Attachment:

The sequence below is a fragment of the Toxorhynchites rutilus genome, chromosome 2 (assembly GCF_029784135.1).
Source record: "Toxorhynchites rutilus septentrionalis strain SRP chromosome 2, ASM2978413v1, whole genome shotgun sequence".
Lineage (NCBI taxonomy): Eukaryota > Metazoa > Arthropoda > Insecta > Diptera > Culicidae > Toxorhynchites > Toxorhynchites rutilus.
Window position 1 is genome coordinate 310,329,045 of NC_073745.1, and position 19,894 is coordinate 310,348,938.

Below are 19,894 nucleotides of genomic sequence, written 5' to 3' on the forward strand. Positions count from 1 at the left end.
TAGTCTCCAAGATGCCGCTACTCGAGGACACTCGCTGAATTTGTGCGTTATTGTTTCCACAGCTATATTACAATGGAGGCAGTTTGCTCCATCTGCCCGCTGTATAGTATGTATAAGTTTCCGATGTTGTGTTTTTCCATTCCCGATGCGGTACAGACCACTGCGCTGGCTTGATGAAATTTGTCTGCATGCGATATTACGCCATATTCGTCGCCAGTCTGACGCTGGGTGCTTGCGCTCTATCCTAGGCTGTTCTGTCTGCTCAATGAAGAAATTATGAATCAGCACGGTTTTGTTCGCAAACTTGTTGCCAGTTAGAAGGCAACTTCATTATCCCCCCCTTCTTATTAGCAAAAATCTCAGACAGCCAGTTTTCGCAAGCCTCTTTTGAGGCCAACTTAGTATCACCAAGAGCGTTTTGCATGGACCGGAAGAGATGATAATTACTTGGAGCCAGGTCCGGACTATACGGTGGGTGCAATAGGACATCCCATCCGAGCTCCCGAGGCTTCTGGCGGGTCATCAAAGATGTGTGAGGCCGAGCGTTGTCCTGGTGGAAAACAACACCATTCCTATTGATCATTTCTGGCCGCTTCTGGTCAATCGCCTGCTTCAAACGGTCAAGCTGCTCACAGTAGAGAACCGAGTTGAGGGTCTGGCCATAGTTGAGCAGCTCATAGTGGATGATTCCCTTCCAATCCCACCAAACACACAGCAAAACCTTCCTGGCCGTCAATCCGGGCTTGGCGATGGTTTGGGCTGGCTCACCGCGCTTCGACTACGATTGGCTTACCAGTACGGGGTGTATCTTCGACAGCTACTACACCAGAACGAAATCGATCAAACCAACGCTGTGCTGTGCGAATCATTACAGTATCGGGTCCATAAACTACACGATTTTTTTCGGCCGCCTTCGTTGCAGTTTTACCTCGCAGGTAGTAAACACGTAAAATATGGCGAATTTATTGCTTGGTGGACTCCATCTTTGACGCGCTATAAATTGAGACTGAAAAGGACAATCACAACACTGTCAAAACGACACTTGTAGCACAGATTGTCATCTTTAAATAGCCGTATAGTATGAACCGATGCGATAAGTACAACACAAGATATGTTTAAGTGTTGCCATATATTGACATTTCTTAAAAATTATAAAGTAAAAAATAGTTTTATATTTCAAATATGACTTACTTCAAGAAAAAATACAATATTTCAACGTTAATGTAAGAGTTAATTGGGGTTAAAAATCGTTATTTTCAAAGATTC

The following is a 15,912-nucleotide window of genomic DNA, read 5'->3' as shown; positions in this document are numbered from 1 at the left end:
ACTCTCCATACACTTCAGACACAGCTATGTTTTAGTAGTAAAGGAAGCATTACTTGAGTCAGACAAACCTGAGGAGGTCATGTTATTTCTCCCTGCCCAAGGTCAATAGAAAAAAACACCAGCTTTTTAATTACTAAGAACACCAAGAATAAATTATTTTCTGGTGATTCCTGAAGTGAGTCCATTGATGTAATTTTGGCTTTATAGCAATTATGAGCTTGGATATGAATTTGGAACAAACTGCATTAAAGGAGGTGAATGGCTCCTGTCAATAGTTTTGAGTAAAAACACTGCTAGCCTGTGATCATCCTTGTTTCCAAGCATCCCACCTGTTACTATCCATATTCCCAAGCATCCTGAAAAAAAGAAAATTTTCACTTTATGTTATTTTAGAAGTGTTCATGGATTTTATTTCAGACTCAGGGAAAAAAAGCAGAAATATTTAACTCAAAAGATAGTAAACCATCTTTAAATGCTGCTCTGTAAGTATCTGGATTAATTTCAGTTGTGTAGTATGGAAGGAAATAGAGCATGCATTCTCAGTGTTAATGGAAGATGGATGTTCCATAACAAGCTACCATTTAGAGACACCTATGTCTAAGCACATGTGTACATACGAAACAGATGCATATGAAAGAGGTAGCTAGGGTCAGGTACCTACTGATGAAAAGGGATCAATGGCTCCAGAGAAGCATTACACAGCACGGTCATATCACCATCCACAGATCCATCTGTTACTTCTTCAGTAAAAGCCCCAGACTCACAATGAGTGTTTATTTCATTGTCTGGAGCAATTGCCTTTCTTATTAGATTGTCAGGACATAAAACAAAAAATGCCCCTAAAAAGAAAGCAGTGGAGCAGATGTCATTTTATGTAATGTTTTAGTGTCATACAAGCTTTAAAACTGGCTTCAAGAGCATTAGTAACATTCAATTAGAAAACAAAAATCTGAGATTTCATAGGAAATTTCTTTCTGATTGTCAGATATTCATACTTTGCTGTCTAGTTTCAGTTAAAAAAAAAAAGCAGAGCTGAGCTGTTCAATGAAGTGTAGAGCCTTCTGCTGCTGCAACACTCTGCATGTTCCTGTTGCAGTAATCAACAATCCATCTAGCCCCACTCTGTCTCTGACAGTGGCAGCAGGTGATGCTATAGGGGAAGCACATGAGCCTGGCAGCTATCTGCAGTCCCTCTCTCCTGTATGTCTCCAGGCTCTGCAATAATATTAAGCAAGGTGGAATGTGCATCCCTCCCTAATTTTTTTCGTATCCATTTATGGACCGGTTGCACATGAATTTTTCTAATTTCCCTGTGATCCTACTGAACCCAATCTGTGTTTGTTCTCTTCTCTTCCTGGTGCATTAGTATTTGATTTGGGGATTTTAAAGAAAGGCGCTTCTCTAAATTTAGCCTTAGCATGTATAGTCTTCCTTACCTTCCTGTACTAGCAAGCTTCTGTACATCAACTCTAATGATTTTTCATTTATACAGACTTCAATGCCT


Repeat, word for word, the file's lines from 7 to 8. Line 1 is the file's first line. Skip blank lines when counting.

The following is a 15,912-nucleotide window of genomic DNA, read 5'->3' as shown; positions in this document are numbered from 1 at the left end:
ACTCTCCATACACTTCAGACACAGCTATGTTTTAGTAGTAAAGGAAGCATTACTTGAGTCAGACAAACCTGAGGAGGTCATGTTATTTCTCCCTGCCCAAGGTCAATAGAAAAAAACACCAGCTTTTTAATTACTAAGAACACCAAGAATAAATTATTTTCTGGTGATTCCTGAAGTGAGTCCATTGATGTAATTTTGGCTTTATAGCAATTATGAGCTTGGATATGAATTTGGAACAAACTGCATTAAAGGAGGTGAATGGCTCCTGTCAATAGTTTTGAGTAAAAACACTGCTAGCCTGTGATCATCCTTGTTTCCAAGCATCCCACCTGTTACTATCCATATTCCCAAGCATCCTGAAAAAAAGAAAATTTTCACTTTATGTTATTTTAGAAGTGTTCATGGATTTTATTTCAGACTCAGGGAAAAAAAGCAGAAATATTTAACTCAAAAGATAGTAAACCATCTTTAAATGCTGCTCTGTAAGTATCTGGATTAATTTCAGTTGTGTAGTATGGAAGGAAATAGAGCATGCATTCTCAGTGTTAATGGAAGATGGATGTTCCATAACAAGCTACCATTTAGAGACACCTATGTCTAAGCACATGTGTACATACGAAACAGATGCATATGAAAGAGGTAGCTAGGGTCAGGTACCTACTGATGAAAAGGGATCAATGGCTCCAGAGAAGCATTACACAGCACGGTCATATCACCATCCACAGATCCATCTGTTACTTCTTCAGTAAAAGCCCCAGACTCACAATGAGTGTTTATTTCATTGTCTGGAGCAATTGCCTTTCTTATTAGATTGTCAGGACATAAAACAAAAAATGCCCCTAAAAAGAAAGCAGTGGAGCAGATGTCATTTTATGTAATGTTTTAGTGTCATACAAGCTTTAAAACTGGCTTCAAGAGCATTAGTAACATTCAATTAGAAAACAAAAATCTGAGATTTCATAGGAAATTTCTTTCTGATTGTCAGATATTCATACTTTGCTGTCTAGTTTCAGTTAAAAAAAAAAAGCAGAGCTGAGCTGTTCAATGAAGTGTAGAGCCTTCTGCTGCTGCAACACTCTGCATGTTCCTGTTGCAGTAATCAACAATCCATCTAGCCCCACTCTGTCTCTGACAGTGGCAGCAGGTGATGCTATAGGGGAAGCACATGAGCCTGGCAGCTATCTGCAGTCCCTCTCTCCTGTATGTCTCCAGGCTCTGCAATAATATTAAGCAAGGTGGAATGTGCATCCCTCCCTAATTTTTTTCGTATCCATTTATGGACCGGTTGCACATGAATTTTTCTAATTTCCCTGTGATCCTACTGAACCCAATCTGTGTTTGTTCTCTTCTCTTCCTGGTGCATTAGTATTTGATTTGGGGATTTTAAAGAAAGGCGCTTCTCTAAATTTAGCCTTAGCATGTATAGTCTTCCTTACCTTCCTGTACTAGCAAGCTTCTGTACATCAACTCTAATGATTTTTCATTTATACAGACTTCAATGCCT